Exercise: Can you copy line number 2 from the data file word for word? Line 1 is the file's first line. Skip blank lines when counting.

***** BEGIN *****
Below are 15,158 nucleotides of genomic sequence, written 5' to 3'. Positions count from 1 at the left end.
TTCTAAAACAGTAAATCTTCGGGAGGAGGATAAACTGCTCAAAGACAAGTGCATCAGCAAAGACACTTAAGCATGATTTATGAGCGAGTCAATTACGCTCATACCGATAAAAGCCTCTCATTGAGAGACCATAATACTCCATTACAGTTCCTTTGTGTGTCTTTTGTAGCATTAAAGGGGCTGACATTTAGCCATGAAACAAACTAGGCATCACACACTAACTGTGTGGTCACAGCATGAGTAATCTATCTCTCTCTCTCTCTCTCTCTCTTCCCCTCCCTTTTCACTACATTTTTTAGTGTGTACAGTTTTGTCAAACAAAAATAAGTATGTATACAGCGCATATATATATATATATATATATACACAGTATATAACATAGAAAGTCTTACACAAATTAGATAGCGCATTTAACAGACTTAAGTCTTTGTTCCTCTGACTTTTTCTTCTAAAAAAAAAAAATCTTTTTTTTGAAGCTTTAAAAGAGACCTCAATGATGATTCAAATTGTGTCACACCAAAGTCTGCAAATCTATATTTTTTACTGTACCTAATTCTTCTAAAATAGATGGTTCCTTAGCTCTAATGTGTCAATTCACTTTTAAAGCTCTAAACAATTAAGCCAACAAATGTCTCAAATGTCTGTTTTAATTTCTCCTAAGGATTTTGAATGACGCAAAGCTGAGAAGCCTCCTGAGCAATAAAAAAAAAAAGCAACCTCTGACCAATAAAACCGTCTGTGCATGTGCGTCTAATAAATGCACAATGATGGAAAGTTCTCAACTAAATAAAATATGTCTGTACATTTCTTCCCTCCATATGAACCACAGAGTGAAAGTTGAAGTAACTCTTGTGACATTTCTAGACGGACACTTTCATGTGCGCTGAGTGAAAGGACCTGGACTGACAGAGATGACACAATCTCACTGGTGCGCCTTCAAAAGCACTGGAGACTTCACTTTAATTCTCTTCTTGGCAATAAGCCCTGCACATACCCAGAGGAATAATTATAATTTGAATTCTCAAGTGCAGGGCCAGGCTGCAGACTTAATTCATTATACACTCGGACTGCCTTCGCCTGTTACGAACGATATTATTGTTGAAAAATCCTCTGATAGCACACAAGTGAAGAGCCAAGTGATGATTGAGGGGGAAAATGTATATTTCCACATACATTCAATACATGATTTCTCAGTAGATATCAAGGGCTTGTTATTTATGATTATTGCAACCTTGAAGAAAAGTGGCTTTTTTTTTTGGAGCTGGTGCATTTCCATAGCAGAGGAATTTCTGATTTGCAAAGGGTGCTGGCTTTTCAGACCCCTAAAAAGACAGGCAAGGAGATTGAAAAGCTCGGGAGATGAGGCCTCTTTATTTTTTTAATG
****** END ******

TTCTAAAACAGTAAATCTTCGGGAGGAGGATAAACTGCTCAAAGACAAGTGCATCAGCAAAGACACTTAAGCATGATTTATGAGCGAGTCAATTACGCTCATACCGATAAAAGCCTCTCATTGAGAGACCATAATACTCCATTACAGTTCCTTTGTGTGTCTTTTGTAGCATTAAAGGGGCTGACATTTAGCCATGAAACAAACTAGGCATCACACACTAACTGTGTGGTCACAGCATGAGTAATCTATCTCTCTCTCTCTCTCTCTCTCTTCCCCTCCCTTTTCACTACATTTTTTAGTGTGTACAGTTTTGTCAAACAAAAATAAGTATGTATACAGCGCATATATATATATATATATATATACACAGTATATAACATAGAAAGTCTTACACAAATTAGATAGCGCATTTAACAGACTTAAGTCTTTGTTCCTCTGACTTTTTCTTCTAAAAAAAAAAAATCTTTTTTTTGAAGCTTTAAAAGAGACCTCAATGATGATTCAAATTGTGTCACACCAAAGTCTGCAAATCTATATTTTTTACTGTACCTAATTCTTCTAAAATAGATGGTTCCTTAGCTCTAATGTGTCAATTCACTTTTAAAGCTCTAAACAATTAAGCCAACAAATGTCTCAAATGTCTGTTTTAATTTCTCCTAAGGATTTTGAATGACGCAAAGCTGAGAAGCCTCCTGAGCAATAAAAAAAAAAAGCAACCTCTGACCAATAAAACCGTCTGTGCATGTGCGTCTAATAAATGCACAATGATGGAAAGTTCTCAACTAAATAAAATATGTCTGTACATTTCTTCCCTCCATATGAACCACAGAGTGAAAGTTGAAGTAACTCTTGTGACATTTCTAGACGGACACTTTCATGTGCGCTGAGTGAAAGGACCTGGACTGACAGAGATGACACAATCTCACTGGTGCGCCTTCAAAAGCACTGGAGACTTCACTTTAATTCTCTTCTTGGCAATAAGCCCTGCACATACCCAGAGGAATAATTATAATTTGAATTCTCAAGTGCAGGGCCAGGCTGCAGACTTAATTCATTATACACTCGGACTGCCTTCGCCTGTTACGAACGATATTATTGTTGAAAAATCCTCTGATAGCACACAAGTGAAGAGCCAAGTGATGATTGAGGGGGAAAATGTATATTTCCACATACATTCAATACATGATTTCTCAGTAGATATCAAGGGCTTGTTATTTATGATTATTGCAACCTTGAAGAAAAGTGGCTTTTTTTTTTGGAGCTGGTGCATTTCCATAGCAGAGGAATTTCTGATTTGCAAAGGGTGCTGGCTTTTCAGACCCCTAAAAAGACAGGCAAGGAGATTGAAAAGCTCGGGAGATGAGGCCTCTTTATTTTTTTAATG